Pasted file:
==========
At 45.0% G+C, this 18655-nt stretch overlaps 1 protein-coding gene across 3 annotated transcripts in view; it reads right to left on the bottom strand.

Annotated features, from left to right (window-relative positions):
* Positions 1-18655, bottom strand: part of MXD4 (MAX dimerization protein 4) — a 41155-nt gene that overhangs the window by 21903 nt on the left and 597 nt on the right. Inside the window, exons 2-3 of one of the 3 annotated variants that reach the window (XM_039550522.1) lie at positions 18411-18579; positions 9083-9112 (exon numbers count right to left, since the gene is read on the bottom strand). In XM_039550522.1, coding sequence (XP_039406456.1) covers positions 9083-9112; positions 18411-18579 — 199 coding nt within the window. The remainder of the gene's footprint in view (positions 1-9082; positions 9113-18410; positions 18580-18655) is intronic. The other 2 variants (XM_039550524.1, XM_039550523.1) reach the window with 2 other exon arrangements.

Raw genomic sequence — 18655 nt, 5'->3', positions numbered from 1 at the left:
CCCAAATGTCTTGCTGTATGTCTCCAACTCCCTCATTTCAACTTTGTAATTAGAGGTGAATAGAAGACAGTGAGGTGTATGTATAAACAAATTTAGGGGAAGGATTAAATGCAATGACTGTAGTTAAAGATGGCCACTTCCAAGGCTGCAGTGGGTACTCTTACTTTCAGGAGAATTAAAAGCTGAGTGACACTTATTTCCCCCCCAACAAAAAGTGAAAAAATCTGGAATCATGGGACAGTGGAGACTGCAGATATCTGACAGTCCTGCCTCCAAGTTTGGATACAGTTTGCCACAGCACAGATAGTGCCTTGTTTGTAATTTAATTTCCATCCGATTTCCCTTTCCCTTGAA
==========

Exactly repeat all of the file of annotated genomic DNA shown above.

At 45.0% G+C, this 18655-nt stretch overlaps 1 protein-coding gene across 3 annotated transcripts in view; it reads right to left on the bottom strand.

Annotated features, from left to right (window-relative positions):
* Positions 1-18655, bottom strand: part of MXD4 (MAX dimerization protein 4) — a 41155-nt gene that overhangs the window by 21903 nt on the left and 597 nt on the right. Inside the window, exons 2-3 of one of the 3 annotated variants that reach the window (XM_039550522.1) lie at positions 18411-18579; positions 9083-9112 (exon numbers count right to left, since the gene is read on the bottom strand). In XM_039550522.1, coding sequence (XP_039406456.1) covers positions 9083-9112; positions 18411-18579 — 199 coding nt within the window. The remainder of the gene's footprint in view (positions 1-9082; positions 9113-18410; positions 18580-18655) is intronic. The other 2 variants (XM_039550524.1, XM_039550523.1) reach the window with 2 other exon arrangements.

Raw genomic sequence — 18655 nt, 5'->3', positions numbered from 1 at the left:
CCCAAATGTCTTGCTGTATGTCTCCAACTCCCTCATTTCAACTTTGTAATTAGAGGTGAATAGAAGACAGTGAGGTGTATGTATAAACAAATTTAGGGGAAGGATTAAATGCAATGACTGTAGTTAAAGATGGCCACTTCCAAGGCTGCAGTGGGTACTCTTACTTTCAGGAGAATTAAAAGCTGAGTGACACTTATTTCCCCCCCAACAAAAAGTGAAAAAATCTGGAATCATGGGACAGTGGAGACTGCAGATATCTGACAGTCCTGCCTCCAAGTTTGGATACAGTTTGCCACAGCACAGATAGTGCCTTGTTTGTAATTTAATTTCCATCCGATTTCCCTTTCCCTTGAA